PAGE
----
After an evening hiding from the midges, we woke to another beautiful windless day and seemingly even more midges. There was only one thing for it, run for the coast and hope there would be enough breeze there to scupper the winged menaces.
Able to squeeze under the height barriers at Rossbehy beach we breakfasted on the rocks and watched the tide quickly recede, revealing miles of sandy beach. We took long and thankfully midge free walk along a beach, paddling in the water, dodging jellyfish and startling hermit crabs.
After brushing the sand from between our toes it was time to get back on the Ring and head inland. For the next few days we would make our base Killarny, gateway to the Killarny National Park.
Starting from Muckross House, we took a walk around the lower lake, the trees sheltering us from the scorching sun for much of the route. All around us were purple hued mountains, some of the colour coming from the rock, some coming from great swarths of rhododendrons, an invasive species that has all but conquered the mountainsides.
It was too all too much of a temptation. After a stop for a cup of tea at a conveniently placed tea shop we decided to head up a hill, despite the heat. Following the well trodden path over Torc mountain we found a rarity in mountain walks as tree cover provided much needed shelter from the unrelenting sun. As we ran low on water a nearby stream constantly teased us, but we could find no way to get to it. Finally we happened across a small gully with enough water flowing to fill our bottle from.
As we took a break at the bottom of the descent we chatted with Noel, an elderly gentleman who’d been out for his afternoon walk to the local waterfall. We learnt from him that it was Queen Victoria who had introduced the dreaded Rhododendrons to the area, but there wasn’t much they could do about it now and despite one of us being English, he didn’t hold us personally responsible. We thanked him and he recommended a trip to the Torc waterfall, so we took his advice and were rewarded with a lovely refreshing supply of water, although the fall was clearly not in full flow.
In need of a shower we picked a campsite for the evening and were settling in when another Westfalia California arrived, this one with Dutch plates. They parked up next to us as Westfalia law dictates. We chatted a while as we got our diner underway, making use of our dutch oven by strange coincidence.
Betty’s Recipe of the Day – Potato Wedges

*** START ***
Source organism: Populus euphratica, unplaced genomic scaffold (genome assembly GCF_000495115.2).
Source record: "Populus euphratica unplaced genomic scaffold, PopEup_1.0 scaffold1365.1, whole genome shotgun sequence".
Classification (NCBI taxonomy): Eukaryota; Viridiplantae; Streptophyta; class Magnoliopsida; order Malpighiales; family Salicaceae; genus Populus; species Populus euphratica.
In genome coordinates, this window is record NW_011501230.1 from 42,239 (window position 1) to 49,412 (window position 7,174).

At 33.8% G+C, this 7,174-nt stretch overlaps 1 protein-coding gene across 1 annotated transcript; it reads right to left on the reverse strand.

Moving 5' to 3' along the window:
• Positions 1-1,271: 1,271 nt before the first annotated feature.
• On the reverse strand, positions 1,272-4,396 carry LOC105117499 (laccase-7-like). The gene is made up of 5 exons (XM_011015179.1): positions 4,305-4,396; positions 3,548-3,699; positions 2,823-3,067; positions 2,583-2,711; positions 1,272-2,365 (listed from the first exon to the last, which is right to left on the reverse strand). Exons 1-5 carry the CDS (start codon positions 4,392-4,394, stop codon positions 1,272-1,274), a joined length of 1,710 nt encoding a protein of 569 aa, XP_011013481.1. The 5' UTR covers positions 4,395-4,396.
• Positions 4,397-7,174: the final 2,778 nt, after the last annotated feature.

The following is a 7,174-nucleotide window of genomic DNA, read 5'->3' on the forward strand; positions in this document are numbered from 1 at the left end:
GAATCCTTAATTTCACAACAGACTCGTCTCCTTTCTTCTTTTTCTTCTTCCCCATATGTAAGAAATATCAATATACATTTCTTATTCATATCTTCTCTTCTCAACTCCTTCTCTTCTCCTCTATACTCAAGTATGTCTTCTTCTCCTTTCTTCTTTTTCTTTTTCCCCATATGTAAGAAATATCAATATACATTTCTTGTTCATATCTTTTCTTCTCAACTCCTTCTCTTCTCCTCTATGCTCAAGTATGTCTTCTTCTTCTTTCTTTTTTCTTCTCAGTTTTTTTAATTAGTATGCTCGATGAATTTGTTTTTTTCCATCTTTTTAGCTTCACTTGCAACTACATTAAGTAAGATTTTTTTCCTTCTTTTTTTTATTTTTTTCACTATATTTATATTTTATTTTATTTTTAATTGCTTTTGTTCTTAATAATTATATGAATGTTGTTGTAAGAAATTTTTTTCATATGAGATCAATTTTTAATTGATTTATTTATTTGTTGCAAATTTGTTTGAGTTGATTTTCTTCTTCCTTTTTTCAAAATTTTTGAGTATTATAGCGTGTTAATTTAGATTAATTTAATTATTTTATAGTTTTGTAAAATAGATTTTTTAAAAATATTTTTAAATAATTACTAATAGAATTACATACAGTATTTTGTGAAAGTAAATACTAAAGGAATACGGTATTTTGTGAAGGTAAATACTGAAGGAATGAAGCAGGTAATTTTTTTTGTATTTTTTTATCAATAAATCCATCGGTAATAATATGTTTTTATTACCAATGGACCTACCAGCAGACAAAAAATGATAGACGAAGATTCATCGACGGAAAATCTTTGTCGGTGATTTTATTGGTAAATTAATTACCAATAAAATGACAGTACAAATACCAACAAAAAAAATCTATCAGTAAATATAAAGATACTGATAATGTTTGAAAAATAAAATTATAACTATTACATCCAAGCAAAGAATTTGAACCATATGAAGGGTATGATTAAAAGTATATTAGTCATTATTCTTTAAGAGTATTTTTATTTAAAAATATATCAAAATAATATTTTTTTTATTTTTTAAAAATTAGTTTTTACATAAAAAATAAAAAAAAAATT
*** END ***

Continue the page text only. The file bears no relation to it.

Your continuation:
Get a fire or bbq coals going.
Preheat the dutch oven using 1/4 of the coals below and 3/4 on the lid, we want an oven rather than a frying pan.
A couple of potatoes, cut into wedges.
A couple of cloves of garlic, chopped.
Handful of mixed herbs, chopped. We used those old classics, Rosmary and Thyme.
Oil, we used Rapeseed.
If you want a little punch to your wedges, add a chili, chopped.
Mix the oil, herbs and garlic (and chili if using).
Mix in the wedges, coating each one liberally.
Fold a piece of tinfoil into a tray the approximate shape of the dutch oven base, with edges so that you can pick it up when loaded with wedges.
Place the wedges thick side down, pointy edge up, on the foil tray. drizzle with any left over oil/herb mix.
Quickly, so as not to lose too much heat, remove the lid of the oven lower in the foil tray of wedges and replace the lid.
It depends on the amount of heat you have, but roast for for around 40 mins or so, until they have a nice colour and are cooked through.
There are many ways to follow the road through the gap of Dunloe, a horse and cart can be hired for the journey, some cycle and many enjoy it on foot. Although the signposts recommend not to, the route can also be driven bearing in mind that it is a single track road filled with walkers, cyclists and horses.
We chose to follow the route on foot, starting from Kate Kearneys Cottage. The Gap of Dunloe was formed by glaciers, leaving what is now a scenic pass between Purple Mountain and Macgillycuddy’s Reeks. It looked like it was going to be another scorcher of a day, so we set of early. Well, as early as we could manage, which probably isn’t exactly the same thing as early.
The road zigzags across streams, passing fields of horses and sheep. It’s all paved, so the walking is easy. The horse drawn carts pass us at regular intervals, some asking if we want a ride, others already full of customers, many waving at us as they pass us. The occasional car comes through as well, but not so many as to be a bother.
The heat is starting to do strange things to us. Dan starts dreaming of bacon sandwiches for some reason, while later on the return leg Rosana develops a craving for pizza. As we reach the end of our walk our thoughts turn to more immediate matters, tea and cake from the local cafe.
We examine our map of Ireland while we rest our feet, drink our tea and eat our cakes. We’ve heard there is something akin to a continental aire in the town of Cobh and knowing nothing about the place, we decide that should be our next destination.